Moose and the cons are about to get a lot closer in this much-anticipated sequel.
Its 1935. Moose Flanagan lives on Alcatraz with his family, the other families of the guards, and a few hundred no-name hit men, con men, mad dog murderers and a handful of bank robbers too. And one of those cons has just done him a big favor.
You see, Moose has never met Al Capone, but a few weeks ago Moose wrote a letter to him asking him to use his influence to get his sister, Natalie, into a school she desperately needs in San Francisco. After Natalie got accepted, a note appeared in Mooses freshly laundered shirt that said: Done.
As this book begins, Moose discovers a new note. This one says: Your turn. Is it really from Capone? What does it mean? Moose cant risk anything that might get his dad fired. But how can he ignore Al Capone?
Al Capone Shines My Shoes is the sequel to Choldenko's celebrated Al Capone Does My Shirts. Twelve-year old Moose Flanagan continues his account of life on the Rock and the conflicts and crises that beset the isolated community of cons, guards, mothers and kids who call it home. Moose's voice - so true, so funny, so boyish, so irreverent - will make you want to stand up and applaud Choldenko's bravura encore... The plot carries the reader along and provides genuine suspense, but the novel's greatest achievement is the creation of the inner worlds of its characters: all complicated, turbulent, alive, surprising, sweet and deep. (Reviewed by Jo Perry).
The Christian Science Monitor
Although “Al Capone Shines My Shoes” is a fast-paced adventure story, the subtle underlying messages are worth hearing... a very exciting, can’t-wait-to-see-what-happens-next story. Kids and their grown-ups are going to love this one.
The Cleveland Plain Dealer
... the cast of characters brims with life. Moose's pure-boy voice is wonderful, and the historically accurate details fascinate.
Choldenko delivers a crowd-pleasing sequel to her Newbery Honor-winning Al Capone Does My Shirts.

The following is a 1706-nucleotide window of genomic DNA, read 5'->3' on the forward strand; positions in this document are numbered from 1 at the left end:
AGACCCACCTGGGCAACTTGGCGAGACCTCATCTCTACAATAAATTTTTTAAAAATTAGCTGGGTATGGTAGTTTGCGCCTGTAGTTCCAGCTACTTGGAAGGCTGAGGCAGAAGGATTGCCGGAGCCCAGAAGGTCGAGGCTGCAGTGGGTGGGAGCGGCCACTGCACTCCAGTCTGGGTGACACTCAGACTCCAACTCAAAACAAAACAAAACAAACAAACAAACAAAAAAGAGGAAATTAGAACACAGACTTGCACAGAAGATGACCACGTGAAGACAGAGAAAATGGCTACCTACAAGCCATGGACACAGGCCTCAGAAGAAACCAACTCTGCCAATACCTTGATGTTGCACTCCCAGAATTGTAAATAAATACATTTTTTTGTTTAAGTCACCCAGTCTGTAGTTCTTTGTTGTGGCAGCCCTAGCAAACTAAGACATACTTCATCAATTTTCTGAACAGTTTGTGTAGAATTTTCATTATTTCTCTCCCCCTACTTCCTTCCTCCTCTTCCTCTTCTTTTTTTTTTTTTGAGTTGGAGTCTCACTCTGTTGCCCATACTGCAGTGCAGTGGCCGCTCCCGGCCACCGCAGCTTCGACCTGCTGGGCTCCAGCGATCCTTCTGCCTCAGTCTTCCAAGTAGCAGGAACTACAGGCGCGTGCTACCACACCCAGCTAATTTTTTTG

An enjoyable, stand-alone sequel.
It takes....100 pages for the tension to ratchet up, but fans of the first book will enjoy getting reacquainted.
Starred Review. Choldenko hits a grand slam...Effortless period dialogue, fully developed secondary characters and a perfectly paced plot combine to create a solid-gold sequel that will not disappoint. Ages 10+.
School Library Journal
This is superlative historical fiction, but it will be most appreciated by those familiar with the first book.
Recent Reader Reviews
Rated of 5
by Rose Awesome! I thought this book was very good. I think you would have to have read the first book if you would like to read this one. One thing happened after another which made the book suspenseful. I give the book an A! :.D
Rated of 5
by C.White Excellent job Ms. Choldenko! I used this book as a novel study for my class and they absolutely loved it! Unbelievably, when I told my students there homework was to read chapters 6 - 10 all students came back reading more than I expected! Even the ones who don't usually do... Read More
Rated of 5
by SchoolGirl I NEED HELP!!!! Can some one please tell me how the problem with Moose owing Capone was solved. Thanks so much, please help.
Alcatraz and Al Capone
Alcatraz, the setting of Choldenko's novel, is as vivid and interesting as her characters. She got to know its layout, the way the sun looks on the sea around it, its birds and its weather while working there for a year as a docent.
Most famous as the site of a federal prison, Alcatraz Island was first a military fortress, home to the first lighthouse on the Pacific Coast in the mid 1850's, and a military prison for prisoners of the Civil and Spanish American Wars. After the 1906 San Francisco earthquake, hundreds of civilian prisoners were transferred to Alcatraz. By the 1920's the three-story prison was nearly at full capacity. Ownership shifted from the Army to the Department of Justice in 1934, and work began to outfit the prison with maximum-security enhancements. In 1963, the prison was shut down due to structural deterioration and excessive operational costs. The island remained essentially abandoned until 1969 when a large group of about 100 Native Americans from numerous tribes occupied the island for the next 18 months in...
A sly, sharp-edged narrative about a small western Pennsylvania town and a dead-funny depiction of growing up in a slightly off-kilter place where the past is present, the present is confusing, and the future is completely up in the air.
As if Joey didn't get into enough trouble in his unforgettable debut, Joey Pigza Swallowed the Key>/i>(1998), Gantos has him wig out again in this sad, scary, blackly funny sequel.... A tragic tale in many ways, but a triumph too. (Ages 11 and up)
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